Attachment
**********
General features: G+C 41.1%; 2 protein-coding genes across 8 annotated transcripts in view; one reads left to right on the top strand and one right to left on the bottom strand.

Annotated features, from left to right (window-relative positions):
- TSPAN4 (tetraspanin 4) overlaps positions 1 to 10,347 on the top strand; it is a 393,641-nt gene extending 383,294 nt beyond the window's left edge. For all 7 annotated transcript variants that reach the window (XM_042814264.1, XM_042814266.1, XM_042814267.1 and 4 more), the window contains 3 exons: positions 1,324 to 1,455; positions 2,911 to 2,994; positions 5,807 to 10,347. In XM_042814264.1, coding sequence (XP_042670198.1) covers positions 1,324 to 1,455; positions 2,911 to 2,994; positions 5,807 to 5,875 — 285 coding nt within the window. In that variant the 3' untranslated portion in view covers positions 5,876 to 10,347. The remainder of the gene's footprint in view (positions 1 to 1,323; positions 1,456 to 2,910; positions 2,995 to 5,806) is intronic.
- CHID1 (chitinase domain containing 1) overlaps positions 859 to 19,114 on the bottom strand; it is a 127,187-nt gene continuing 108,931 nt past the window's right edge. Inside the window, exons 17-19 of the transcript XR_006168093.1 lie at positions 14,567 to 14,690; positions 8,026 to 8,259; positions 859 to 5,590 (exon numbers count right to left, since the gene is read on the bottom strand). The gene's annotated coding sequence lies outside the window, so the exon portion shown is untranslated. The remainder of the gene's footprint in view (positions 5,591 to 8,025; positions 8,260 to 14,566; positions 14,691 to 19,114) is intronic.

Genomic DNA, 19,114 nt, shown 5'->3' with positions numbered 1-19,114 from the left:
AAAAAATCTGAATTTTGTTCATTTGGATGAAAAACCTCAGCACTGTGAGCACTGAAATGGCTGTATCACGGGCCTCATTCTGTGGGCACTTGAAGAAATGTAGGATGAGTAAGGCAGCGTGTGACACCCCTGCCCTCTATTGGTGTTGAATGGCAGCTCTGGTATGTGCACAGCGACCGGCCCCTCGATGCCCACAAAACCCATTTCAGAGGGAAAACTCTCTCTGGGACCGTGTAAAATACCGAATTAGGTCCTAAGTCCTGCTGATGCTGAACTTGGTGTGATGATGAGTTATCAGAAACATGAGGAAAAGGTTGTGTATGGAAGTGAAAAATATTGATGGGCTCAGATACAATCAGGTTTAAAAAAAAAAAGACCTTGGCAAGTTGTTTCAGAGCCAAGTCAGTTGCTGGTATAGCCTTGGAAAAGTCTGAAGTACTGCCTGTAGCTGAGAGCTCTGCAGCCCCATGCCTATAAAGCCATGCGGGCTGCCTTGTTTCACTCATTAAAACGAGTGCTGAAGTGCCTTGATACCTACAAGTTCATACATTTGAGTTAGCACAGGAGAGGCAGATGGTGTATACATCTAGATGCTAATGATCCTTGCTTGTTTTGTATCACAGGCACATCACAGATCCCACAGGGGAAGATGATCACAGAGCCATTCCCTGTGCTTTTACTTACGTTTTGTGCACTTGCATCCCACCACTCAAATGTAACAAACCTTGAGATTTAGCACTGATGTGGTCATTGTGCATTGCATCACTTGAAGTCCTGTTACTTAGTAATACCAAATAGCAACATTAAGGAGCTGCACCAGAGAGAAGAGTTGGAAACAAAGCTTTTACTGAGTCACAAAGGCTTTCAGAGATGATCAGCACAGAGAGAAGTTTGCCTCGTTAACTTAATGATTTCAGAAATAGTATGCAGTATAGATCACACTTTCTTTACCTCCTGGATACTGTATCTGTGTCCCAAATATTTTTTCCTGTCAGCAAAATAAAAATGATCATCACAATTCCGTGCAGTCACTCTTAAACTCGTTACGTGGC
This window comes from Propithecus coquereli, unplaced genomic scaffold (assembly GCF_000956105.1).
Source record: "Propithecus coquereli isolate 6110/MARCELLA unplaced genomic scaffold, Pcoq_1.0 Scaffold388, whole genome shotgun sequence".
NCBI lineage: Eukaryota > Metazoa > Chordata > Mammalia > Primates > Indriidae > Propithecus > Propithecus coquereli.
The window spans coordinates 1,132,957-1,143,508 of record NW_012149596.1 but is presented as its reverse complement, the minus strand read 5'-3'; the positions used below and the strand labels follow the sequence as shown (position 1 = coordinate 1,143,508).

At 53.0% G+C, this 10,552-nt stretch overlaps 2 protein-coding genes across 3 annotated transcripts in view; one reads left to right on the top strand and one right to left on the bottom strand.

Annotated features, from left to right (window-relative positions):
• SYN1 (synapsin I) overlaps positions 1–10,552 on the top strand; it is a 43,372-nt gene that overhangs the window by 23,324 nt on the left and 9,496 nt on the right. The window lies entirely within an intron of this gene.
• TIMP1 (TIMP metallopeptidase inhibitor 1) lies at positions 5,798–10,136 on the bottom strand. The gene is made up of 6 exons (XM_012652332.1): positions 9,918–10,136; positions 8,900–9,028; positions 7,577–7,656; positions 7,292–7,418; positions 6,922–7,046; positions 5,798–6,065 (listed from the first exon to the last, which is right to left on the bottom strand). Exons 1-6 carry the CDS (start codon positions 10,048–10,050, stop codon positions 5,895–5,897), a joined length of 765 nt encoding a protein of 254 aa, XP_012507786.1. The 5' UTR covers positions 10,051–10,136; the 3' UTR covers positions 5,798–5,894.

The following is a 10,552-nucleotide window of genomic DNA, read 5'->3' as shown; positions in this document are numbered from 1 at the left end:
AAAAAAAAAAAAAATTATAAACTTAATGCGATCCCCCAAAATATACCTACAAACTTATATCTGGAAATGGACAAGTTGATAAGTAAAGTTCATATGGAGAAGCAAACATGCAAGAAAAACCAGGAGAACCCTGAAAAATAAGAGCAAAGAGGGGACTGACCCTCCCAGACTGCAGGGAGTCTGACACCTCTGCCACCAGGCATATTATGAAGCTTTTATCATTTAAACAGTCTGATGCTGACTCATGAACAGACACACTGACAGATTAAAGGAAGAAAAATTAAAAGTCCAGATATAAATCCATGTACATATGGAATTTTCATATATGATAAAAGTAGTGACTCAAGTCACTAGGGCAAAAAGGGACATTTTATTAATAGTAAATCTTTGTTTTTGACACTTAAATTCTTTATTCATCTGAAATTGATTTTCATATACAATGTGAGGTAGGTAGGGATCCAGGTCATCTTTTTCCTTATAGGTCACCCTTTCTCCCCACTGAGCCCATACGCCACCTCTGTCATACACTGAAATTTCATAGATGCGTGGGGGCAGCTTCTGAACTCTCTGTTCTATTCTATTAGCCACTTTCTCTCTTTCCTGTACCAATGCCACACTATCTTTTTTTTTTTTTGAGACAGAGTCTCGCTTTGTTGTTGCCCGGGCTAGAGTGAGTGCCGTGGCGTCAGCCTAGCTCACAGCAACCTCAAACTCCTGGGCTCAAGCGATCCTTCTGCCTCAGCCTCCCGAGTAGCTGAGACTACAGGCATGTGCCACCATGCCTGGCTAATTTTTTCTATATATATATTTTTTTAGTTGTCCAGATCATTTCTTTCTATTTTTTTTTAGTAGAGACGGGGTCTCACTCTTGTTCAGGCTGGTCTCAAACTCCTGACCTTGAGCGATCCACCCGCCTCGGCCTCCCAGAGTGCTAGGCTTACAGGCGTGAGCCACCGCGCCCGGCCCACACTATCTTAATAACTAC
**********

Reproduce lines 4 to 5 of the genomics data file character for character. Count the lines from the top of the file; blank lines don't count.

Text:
- CHID1 (chitinase domain containing 1) overlaps positions 859 to 19,114 on the bottom strand; it is a 127,187-nt gene continuing 108,931 nt past the window's right edge. Inside the window, exons 17-19 of the transcript XR_006168093.1 lie at positions 14,567 to 14,690; positions 8,026 to 8,259; positions 859 to 5,590 (exon numbers count right to left, since the gene is read on the bottom strand). The gene's annotated coding sequence lies outside the window, so the exon portion shown is untranslated. The remainder of the gene's footprint in view (positions 5,591 to 8,025; positions 8,260 to 14,566; positions 14,691 to 19,114) is intronic.

Genomic DNA, 19,114 nt, shown 5'->3' with positions numbered 1-19,114 from the left: